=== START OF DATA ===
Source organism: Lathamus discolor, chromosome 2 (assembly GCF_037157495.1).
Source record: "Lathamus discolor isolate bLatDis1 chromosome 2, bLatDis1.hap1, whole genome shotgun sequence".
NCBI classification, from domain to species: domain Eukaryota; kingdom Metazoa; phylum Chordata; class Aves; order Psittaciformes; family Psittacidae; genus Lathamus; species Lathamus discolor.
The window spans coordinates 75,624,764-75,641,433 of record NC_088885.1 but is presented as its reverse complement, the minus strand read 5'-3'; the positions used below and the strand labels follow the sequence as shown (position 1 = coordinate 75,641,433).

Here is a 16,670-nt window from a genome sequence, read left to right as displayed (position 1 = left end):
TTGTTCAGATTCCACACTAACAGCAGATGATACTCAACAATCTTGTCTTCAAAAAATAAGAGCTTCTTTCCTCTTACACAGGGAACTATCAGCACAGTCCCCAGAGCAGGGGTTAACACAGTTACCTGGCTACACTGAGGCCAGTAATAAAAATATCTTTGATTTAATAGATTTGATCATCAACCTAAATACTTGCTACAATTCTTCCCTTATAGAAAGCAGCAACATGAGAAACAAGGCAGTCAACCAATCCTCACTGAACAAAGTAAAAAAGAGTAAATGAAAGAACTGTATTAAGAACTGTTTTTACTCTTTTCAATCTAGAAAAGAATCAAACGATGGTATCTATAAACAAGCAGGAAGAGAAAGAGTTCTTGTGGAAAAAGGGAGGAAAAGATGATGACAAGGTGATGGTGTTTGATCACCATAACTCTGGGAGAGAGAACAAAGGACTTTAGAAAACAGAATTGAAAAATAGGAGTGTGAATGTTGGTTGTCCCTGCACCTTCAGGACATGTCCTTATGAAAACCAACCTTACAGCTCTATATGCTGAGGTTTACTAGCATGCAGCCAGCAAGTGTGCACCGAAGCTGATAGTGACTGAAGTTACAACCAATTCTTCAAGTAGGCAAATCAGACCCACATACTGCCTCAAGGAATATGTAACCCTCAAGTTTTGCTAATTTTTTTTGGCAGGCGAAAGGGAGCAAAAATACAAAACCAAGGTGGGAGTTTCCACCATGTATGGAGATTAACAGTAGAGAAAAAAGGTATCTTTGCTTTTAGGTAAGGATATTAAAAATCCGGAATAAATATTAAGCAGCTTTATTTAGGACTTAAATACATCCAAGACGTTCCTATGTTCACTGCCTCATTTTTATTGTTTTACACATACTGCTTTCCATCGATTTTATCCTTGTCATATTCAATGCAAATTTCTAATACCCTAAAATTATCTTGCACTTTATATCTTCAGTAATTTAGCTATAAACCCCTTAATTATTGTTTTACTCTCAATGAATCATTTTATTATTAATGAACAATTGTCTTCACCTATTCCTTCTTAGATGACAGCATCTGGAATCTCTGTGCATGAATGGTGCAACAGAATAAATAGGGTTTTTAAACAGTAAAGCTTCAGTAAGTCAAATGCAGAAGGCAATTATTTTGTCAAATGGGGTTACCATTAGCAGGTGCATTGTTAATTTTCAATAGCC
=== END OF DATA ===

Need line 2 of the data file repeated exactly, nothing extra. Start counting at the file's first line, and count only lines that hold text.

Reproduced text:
Source record: "Lathamus discolor isolate bLatDis1 chromosome 2, bLatDis1.hap1, whole genome shotgun sequence".